Job interviews tend to be about emphasizing your strengths and describing the professional achievements of which you're most proud. But at some point during almost any interview, a hiring manager will ask this familiar question: "What's your biggest weakness?"
It may seem like a perfunctory query that you can gloss over with a vague reply, but you should take this question seriously. In fact, according to bestselling management author and CNBC contributor Suzy Welch, hiring managers use this well-worn question to gain key insights into your character.
Interviewers, she says, "ask about your greatest weakness because they want to hear your answer demonstrate character traits that are essential to high performance in any job."
The best responses, she says, illustrate these four traits:
A good answer to this question requires some introspection. Be extremely honest with yourself about your shortcomings so that you can provide the interviewer with an authentic response.
"From your resume and your interviews and references, the hiring manager already has a very good idea of what your challenges are," says Welch. "The question is, do you?"
Pinpoint a specific weakness that may have hindered your success in the past, but that you've worked to overcome. Then, be direct and transparent in your answer.
"Surprise them, and go there," she says, "with the caveat that obviously it's best if your weakness is not central to the very success of the business."
"Hiring managers want to make sure that you aren't full of it," the bestselling author says.
Whatever you do, don't dodge the question by giving a tired, insincere answer that the hiring manager will have definitely heard before.
"Answers like 'I'm a perfectionist' or 'I'm a workaholic' are the red flags of phoniness," Welch says. "And no one likes to work with a phony."
Keep your answer professional and succinct, the leadership expert suggests. Talking about a personal weakness unrelated to work or launching into an emotional monologue are two things to make sure you avoid.
"Anyone looking to add you to their team wants to know that you understand the difference between a work weakness and a personal weakness," Welch says, "and can talk about both with the right level of detail and maturity."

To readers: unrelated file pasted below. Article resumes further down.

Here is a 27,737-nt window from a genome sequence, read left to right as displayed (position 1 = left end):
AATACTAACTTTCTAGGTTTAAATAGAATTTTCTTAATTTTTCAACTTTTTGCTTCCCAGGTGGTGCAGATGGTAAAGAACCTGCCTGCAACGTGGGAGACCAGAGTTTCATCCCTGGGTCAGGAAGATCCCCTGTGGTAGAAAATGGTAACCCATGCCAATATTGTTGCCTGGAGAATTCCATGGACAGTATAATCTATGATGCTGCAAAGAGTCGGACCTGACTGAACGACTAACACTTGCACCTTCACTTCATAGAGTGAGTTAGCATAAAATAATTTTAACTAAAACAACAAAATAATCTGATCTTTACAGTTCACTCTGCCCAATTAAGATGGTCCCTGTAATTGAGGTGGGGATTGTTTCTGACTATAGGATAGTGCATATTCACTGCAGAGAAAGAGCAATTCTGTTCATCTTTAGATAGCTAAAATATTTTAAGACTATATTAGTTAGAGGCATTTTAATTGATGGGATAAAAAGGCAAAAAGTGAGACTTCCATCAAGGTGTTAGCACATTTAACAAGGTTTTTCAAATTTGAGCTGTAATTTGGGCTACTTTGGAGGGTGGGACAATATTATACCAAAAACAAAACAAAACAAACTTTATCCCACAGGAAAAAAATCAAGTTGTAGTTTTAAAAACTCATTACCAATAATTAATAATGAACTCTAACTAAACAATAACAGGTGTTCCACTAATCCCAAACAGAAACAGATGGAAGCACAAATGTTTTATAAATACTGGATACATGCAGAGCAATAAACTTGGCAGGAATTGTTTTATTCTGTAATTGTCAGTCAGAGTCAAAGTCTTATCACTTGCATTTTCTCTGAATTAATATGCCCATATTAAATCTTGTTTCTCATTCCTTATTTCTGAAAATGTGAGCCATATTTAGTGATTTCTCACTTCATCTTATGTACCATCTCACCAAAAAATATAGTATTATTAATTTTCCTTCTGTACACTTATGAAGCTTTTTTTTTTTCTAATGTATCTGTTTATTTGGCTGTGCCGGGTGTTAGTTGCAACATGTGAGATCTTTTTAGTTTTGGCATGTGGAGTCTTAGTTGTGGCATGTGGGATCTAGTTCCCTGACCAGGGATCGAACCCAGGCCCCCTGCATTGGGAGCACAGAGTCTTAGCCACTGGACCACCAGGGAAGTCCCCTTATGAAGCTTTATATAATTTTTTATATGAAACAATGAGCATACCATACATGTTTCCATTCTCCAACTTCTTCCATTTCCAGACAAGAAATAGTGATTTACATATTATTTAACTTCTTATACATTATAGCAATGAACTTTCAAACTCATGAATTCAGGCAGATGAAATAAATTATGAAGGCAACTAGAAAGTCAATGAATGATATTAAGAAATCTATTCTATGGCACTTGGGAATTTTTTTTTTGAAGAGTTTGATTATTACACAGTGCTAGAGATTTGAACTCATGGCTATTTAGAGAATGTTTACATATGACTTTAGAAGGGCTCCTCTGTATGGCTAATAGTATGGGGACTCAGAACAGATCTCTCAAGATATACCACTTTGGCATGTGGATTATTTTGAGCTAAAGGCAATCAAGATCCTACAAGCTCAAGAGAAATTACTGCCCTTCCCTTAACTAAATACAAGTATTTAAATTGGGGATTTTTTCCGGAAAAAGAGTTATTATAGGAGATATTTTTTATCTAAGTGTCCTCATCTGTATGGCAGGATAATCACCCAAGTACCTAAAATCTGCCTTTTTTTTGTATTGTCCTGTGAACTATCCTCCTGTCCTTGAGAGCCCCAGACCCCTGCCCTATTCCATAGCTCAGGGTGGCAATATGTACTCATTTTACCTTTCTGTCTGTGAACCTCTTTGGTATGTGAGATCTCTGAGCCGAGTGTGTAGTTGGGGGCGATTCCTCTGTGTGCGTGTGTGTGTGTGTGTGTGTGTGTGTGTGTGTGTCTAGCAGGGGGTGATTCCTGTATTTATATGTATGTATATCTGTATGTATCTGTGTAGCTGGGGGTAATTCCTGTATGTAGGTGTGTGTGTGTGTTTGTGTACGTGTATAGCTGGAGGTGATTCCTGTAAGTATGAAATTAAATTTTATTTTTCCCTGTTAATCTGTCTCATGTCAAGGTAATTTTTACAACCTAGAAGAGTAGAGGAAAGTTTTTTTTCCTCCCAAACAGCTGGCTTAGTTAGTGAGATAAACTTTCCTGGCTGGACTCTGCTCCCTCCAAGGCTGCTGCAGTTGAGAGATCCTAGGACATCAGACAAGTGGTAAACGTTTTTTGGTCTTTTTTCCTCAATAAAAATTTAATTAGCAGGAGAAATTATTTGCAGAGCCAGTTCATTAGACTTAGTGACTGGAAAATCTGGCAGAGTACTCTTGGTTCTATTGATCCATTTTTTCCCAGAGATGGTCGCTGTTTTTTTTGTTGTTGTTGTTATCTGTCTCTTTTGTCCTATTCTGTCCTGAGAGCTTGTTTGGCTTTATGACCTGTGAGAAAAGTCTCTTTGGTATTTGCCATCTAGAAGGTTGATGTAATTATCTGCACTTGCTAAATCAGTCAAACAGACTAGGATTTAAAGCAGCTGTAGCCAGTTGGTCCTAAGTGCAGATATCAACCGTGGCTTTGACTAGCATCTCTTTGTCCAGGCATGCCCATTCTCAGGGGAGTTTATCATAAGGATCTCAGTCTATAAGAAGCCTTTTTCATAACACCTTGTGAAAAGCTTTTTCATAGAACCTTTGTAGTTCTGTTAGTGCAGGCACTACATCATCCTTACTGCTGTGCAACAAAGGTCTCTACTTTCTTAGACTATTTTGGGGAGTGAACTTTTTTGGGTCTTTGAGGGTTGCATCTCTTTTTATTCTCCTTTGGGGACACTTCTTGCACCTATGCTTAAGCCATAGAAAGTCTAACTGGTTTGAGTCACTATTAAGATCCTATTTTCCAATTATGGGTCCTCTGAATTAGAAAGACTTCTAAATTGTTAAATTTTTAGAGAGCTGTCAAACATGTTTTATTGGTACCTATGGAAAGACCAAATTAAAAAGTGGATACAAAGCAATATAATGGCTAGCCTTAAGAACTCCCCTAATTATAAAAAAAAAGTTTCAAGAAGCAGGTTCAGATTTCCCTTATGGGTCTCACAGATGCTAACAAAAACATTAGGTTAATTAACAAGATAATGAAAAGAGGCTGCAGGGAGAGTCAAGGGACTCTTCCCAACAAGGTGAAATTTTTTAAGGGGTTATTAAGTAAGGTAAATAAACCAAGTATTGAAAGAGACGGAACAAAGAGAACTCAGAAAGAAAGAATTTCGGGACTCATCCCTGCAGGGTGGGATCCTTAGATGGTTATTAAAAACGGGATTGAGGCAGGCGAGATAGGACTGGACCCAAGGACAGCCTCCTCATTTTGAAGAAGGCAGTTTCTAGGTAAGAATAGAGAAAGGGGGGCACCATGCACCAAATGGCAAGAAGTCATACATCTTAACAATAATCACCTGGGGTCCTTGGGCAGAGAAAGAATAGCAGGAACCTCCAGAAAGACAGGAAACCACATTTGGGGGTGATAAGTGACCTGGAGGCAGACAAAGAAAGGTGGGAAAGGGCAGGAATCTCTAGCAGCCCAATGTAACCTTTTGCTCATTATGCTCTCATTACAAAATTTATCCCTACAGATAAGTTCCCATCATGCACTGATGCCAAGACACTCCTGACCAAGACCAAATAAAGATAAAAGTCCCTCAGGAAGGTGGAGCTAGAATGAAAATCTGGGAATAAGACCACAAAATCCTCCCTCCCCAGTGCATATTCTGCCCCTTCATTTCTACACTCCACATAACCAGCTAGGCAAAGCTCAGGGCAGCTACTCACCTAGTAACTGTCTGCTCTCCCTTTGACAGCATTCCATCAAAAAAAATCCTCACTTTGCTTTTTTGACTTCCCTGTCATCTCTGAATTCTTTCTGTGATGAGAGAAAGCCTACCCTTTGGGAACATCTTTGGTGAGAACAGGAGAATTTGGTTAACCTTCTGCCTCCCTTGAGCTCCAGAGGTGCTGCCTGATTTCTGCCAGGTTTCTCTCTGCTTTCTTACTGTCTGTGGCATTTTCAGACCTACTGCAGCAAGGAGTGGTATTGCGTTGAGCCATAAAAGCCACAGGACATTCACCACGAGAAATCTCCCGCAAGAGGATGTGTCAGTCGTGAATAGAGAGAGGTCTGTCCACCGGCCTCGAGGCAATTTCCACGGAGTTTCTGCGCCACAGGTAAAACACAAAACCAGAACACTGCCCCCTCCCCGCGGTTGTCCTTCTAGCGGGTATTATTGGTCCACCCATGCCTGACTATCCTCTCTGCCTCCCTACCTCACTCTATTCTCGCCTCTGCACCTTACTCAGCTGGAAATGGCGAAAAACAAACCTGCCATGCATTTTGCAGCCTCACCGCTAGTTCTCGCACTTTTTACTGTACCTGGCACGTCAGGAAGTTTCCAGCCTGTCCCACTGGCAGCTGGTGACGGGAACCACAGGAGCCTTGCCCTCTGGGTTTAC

This is not the time to talk about how you manage your challenging relationship with your parents. Remember, says Welch, "no boss wants to be your shrink."
Don't just explain your weakness, show how you've grown by addressing it. Share how you are using a certain organization system, working with a coach or taking a class to remedy the situation, and make sure your answer is truthful.
"No matter what weakness you name, the important thing is what you say about what you've already done to fix it," Welch says, "and how you plan to continue that process in the new position."
Welch suggests pointing out an area where you have some experience but not as much as the hiring manager wants, and describing what you're doing to learn more.
For instance, you might say: "As it relates to this job, I would say I don't have all the client-facing experience you're seeking. But I've recently started taking an online sales class to beef up my knowledge in this area, and I know I can balance this deficit at the outset with my analytic skills."
Like it or not, this question will almost definitely come up in your next job interview.
"Pick the weakness you're going to name beforehand," Welch says, "and be ready to talk about it — the right way."
This post was published previously and has been updated.
Suzy Welch is the co-founder of the Jack Welch Management Institute and a noted business journalist, TV commentator and public speaker. Think you need Suzy to fix your career? Email her at firstname.lastname@example.org.
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